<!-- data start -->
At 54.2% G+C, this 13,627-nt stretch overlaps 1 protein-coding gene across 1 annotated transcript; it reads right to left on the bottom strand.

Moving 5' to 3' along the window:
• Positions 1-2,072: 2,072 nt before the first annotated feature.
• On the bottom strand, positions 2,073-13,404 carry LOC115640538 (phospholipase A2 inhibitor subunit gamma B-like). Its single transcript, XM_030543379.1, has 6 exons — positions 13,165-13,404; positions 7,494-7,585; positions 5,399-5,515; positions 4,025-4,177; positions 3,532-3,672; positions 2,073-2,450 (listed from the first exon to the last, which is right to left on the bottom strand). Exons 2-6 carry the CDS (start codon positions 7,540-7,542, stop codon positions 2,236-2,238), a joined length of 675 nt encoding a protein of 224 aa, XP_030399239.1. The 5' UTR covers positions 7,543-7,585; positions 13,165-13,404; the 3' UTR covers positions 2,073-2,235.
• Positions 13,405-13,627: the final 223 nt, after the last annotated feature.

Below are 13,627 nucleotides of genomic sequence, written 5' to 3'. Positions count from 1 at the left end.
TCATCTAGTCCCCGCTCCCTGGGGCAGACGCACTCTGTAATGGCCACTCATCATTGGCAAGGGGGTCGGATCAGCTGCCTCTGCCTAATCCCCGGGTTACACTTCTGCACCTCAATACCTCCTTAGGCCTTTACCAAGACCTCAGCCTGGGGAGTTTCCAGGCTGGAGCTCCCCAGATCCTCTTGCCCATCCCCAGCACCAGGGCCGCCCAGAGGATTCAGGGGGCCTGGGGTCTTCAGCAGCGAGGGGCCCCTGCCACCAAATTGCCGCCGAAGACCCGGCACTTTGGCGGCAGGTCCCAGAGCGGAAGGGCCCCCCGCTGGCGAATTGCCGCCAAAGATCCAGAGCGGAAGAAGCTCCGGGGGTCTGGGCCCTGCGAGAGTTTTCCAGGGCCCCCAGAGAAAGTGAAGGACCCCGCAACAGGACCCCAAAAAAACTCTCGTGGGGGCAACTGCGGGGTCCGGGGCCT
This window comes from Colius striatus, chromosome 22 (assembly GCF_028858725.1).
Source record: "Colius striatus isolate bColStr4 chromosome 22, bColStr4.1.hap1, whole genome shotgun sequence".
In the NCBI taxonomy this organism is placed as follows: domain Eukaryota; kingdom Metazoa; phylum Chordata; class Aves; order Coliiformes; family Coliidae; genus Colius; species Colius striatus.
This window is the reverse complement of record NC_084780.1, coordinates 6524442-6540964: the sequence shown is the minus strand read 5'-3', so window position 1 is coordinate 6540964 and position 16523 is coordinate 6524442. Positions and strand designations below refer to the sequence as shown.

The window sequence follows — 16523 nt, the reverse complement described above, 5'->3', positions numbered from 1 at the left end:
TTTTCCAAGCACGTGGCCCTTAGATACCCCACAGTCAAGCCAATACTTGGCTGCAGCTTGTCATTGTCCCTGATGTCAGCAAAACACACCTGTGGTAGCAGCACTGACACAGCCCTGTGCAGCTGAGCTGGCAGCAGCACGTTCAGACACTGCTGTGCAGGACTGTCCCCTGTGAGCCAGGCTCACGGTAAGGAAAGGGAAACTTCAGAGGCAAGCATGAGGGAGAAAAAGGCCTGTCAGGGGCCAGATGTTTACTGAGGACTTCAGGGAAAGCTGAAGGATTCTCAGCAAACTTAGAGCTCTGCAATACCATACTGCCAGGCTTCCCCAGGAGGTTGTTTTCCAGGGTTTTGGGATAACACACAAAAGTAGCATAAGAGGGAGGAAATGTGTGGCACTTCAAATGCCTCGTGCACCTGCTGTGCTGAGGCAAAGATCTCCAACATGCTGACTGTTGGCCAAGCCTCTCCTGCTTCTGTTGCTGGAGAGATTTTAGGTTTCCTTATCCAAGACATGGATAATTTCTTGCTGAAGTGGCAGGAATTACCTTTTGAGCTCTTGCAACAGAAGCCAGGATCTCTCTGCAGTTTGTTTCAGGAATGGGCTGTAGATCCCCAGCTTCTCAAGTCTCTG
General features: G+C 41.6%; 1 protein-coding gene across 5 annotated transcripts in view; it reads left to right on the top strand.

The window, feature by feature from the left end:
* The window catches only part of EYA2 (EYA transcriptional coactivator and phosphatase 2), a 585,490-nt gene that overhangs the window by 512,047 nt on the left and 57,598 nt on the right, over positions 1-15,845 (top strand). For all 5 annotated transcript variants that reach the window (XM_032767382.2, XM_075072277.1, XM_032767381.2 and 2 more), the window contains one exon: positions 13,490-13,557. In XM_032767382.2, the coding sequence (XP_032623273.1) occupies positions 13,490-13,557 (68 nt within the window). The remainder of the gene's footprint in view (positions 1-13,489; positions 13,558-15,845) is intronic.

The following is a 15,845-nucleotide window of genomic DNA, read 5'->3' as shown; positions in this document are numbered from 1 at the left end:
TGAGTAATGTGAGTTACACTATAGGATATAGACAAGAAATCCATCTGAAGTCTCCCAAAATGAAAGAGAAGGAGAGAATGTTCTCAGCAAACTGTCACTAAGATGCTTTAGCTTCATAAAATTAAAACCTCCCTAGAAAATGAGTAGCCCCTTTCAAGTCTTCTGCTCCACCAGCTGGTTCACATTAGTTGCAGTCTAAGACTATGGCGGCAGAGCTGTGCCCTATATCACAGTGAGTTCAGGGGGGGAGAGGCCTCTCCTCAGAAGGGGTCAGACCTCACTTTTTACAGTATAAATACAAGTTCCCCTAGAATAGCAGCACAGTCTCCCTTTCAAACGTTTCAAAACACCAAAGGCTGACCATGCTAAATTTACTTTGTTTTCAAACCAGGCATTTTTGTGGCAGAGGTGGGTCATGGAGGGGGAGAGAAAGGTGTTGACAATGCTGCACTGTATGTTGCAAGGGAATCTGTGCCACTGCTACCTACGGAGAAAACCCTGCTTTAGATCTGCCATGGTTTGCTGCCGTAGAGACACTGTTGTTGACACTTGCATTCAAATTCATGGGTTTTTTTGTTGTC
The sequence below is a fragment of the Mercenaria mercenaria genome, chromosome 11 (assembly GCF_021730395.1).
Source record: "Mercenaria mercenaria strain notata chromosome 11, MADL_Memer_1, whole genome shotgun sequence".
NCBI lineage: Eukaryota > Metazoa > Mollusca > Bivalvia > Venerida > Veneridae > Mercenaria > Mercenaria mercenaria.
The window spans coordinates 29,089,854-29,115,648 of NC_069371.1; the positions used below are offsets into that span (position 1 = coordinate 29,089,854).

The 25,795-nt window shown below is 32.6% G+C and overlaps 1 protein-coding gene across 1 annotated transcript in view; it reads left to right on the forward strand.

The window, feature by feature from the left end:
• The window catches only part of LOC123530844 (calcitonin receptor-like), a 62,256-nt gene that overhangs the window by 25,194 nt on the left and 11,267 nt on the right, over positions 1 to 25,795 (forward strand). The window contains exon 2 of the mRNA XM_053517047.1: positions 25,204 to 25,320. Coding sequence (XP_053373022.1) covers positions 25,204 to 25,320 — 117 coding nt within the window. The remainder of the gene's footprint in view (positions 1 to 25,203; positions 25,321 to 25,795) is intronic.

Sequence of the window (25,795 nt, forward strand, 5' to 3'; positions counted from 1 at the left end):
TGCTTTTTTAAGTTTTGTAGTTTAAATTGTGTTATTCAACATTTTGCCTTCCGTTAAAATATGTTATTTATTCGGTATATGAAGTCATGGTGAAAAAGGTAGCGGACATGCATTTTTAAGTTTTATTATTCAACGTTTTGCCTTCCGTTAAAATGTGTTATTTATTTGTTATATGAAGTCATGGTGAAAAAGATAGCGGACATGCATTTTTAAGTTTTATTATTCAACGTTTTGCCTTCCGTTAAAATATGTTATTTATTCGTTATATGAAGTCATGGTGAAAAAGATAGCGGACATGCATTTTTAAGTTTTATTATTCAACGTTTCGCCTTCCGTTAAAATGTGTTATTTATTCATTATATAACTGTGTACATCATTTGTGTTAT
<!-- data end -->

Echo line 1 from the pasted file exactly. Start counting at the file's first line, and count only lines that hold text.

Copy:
At 54.2% G+C, this 13,627-nt stretch overlaps 1 protein-coding gene across 1 annotated transcript; it reads right to left on the bottom strand.